Karmazin was the architect of the satellite radio merger, another ugly sordid tale of the corporate media age. Karmazin convinced the government to approve the merger despite the fact that his firm had not lived up to promises it had made the government and despite his firm’s ill-advised spending on star contracts (Oprah Winfrey also has a three-year, $55 million deal.) and mismanagement. (Ironically, without the merger, Karmazin’s firm Sirius would likely be the one in the tank now, as XM Radio was the healthier financially. XM might have been able to stave off collapse or takeover alone.) But the debt burden of the combined companies was too much, especially in these poor economic times. Karmazin’s timing for the merger was impeccably bad.

Also, a Republican-controlled FCC and a controversy-averse Congress are responsible for approving the satellite radio merger, which created a monopoly. Now that monopoly is being swallowed by one of the satellite television firms. DirecTV has lured customers away from cable, partially due to better customer service. (Cable television firms are often ranked as among the worst for customer service of any business.) That’s a positive aspect of the take-over.

But the negative side is that Liberty Media in swallowing the satellite radio monopoly is creating a larger corporate behemoth with holdings in satellites, internet sites, cable television channels, home shopping, broadcast television, and sports. Further media and corporate consolidation usually isn't the answer to consumer service.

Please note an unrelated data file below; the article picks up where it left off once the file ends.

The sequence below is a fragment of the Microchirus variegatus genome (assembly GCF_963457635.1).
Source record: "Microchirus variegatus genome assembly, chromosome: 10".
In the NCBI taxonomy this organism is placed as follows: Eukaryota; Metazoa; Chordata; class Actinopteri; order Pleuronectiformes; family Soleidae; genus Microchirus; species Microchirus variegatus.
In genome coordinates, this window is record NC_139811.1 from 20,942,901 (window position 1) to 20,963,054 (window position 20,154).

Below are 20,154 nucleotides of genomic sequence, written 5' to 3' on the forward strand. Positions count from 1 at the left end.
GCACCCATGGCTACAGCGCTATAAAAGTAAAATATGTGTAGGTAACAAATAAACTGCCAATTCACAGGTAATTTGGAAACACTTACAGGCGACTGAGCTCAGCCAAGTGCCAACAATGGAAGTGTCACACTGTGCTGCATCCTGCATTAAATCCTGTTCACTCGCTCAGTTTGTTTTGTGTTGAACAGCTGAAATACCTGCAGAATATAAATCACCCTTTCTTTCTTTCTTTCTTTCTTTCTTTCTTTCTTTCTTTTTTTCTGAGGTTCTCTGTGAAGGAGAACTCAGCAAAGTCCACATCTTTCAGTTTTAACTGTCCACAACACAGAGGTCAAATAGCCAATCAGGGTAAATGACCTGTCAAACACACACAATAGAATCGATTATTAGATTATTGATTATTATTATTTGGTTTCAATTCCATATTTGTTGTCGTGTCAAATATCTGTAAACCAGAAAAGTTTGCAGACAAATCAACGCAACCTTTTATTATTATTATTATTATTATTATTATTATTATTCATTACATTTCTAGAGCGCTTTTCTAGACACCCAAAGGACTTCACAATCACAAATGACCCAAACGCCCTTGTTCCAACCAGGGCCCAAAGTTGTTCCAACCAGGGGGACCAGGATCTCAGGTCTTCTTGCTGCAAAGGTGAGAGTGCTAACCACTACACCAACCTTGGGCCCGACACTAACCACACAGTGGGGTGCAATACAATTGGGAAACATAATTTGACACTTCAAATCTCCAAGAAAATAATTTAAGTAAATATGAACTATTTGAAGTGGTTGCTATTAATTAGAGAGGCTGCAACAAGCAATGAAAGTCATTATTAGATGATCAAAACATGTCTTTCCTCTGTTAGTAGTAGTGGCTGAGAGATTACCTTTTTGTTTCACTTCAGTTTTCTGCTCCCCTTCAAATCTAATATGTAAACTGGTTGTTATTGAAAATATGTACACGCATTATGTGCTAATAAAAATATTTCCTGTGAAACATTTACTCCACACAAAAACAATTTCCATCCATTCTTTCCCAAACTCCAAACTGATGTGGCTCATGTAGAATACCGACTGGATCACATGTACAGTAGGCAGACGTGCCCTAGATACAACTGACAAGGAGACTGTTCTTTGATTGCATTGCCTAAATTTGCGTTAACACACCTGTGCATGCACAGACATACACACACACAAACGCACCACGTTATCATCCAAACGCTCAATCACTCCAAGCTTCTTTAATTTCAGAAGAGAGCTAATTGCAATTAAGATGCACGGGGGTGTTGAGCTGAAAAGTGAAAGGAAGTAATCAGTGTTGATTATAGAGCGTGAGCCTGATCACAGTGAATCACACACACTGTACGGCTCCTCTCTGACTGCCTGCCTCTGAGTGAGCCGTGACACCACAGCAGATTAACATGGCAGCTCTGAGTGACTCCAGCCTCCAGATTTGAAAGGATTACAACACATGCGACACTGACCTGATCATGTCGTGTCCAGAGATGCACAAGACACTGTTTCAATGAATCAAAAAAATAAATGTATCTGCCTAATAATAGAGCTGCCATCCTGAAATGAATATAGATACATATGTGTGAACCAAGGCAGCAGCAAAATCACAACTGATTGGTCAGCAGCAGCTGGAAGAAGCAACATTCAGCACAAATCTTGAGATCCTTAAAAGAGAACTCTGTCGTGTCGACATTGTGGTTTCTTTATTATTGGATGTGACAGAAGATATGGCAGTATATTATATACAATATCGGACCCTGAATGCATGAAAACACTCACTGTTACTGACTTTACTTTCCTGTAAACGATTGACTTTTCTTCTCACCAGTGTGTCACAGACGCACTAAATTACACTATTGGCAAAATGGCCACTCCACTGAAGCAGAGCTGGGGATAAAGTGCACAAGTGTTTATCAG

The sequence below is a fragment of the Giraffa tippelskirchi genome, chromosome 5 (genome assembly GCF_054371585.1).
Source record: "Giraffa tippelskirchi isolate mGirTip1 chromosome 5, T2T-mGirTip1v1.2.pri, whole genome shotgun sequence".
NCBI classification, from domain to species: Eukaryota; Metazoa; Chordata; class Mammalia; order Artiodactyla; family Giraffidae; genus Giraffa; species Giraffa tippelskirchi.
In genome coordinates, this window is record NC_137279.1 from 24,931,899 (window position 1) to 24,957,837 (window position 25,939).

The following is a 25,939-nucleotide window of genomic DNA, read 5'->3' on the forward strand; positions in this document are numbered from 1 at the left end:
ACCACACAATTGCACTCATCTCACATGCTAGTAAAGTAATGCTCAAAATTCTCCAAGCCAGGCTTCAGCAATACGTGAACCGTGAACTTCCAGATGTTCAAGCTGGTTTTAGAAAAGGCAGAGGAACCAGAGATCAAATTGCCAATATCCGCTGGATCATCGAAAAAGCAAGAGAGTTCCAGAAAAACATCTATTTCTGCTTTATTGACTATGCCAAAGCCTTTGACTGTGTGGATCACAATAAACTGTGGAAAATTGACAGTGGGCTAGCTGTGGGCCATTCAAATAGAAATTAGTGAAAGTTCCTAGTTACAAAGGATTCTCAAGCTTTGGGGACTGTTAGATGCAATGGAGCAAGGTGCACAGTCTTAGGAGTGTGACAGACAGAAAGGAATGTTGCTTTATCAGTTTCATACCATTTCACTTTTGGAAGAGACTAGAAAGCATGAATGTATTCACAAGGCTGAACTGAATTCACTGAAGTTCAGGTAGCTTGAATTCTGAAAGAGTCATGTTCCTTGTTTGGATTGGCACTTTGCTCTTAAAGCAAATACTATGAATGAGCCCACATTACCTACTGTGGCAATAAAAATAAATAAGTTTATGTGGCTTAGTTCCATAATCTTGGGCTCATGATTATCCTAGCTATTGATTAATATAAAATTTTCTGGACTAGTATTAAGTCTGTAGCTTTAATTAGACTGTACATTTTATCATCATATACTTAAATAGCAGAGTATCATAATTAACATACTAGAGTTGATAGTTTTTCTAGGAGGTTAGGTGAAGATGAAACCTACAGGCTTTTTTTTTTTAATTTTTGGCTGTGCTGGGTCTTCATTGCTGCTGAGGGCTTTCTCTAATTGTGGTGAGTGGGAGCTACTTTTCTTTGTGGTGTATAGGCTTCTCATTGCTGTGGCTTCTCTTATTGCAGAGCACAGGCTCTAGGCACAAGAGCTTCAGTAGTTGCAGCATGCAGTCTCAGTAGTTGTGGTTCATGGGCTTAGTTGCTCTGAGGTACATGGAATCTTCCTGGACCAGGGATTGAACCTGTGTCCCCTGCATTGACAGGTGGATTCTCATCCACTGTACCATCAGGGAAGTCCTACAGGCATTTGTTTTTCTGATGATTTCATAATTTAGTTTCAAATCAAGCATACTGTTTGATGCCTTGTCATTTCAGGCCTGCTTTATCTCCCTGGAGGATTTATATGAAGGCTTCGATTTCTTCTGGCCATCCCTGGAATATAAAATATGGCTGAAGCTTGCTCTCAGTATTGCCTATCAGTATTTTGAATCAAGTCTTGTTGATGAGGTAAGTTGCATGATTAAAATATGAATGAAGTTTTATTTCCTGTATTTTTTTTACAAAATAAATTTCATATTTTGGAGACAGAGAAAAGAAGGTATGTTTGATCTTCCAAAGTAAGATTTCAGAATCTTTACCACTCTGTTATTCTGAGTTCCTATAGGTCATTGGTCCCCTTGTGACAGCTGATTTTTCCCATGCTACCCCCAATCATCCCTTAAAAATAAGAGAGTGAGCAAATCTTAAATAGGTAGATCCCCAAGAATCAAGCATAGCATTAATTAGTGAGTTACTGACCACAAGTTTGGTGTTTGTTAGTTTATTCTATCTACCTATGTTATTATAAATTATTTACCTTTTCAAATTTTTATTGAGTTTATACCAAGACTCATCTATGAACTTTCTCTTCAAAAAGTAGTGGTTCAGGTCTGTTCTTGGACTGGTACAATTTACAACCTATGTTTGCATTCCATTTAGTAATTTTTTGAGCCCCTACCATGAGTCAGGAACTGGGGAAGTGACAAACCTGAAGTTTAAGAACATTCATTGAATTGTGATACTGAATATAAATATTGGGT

Despite all of this corporate soap opera, some of the programming on satellite radio is actually worth saving. The foundation is there for a wonderful system that is far superior to the vast wasteland of commercial radio. But history is not on the side of consumers hoping for the corporate bosses to figure out that good programming trumps deal-making every time.

For more background, please also see:


(The artist's rendering of a communication satellite in orbit is from NASA and is in the public domain.)









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Kyrgyzstan, Maslow & Russia's Great Central Asian Game

by Z*

Finally, the pieces of the Manas puzzle are coming together. And the picture is ugly.

After Kyrgyzstan's announcement closing the U.S. airbase at Manas International Airport, it seems that the Kyrgyz government is now determined to cut its ties with the United States. The closing of the airbase also means terminating agreements with 11 member states of an international anti-terrorist coalition, whose servicemen have been deployed at Manas, not far from the country's capital of Bishkek. Altogether the intended closure and announcement were not graceful diplomatic moves please take a moment to see it through the eyes of good old Abraham Maslow.

From Maslow’s theory of the hierarchy of needs, we know that, first and foremost, people are driven by basic physiological needs. The next level of needs is safety and security. Then come social needs, esteem needs and, finally, self-actualizing needs. Having one set of needs unsatisfied, one cannot seek satisfaction for the following level.

Kyrgyzstan’s closure of Manas is mostly driven by fundamental physiological needs. In these times of economic crisis, it is understandable for a nation to ensure its own survival. And the much-needed help came from Russia, which still denies having anything to do with so-called “sovereign” Kyrgyzstan’s decision to close the U.S. base.

However, the past week left no doubt that Russia did want Kyrgyzstan to kick the Americans out of the country.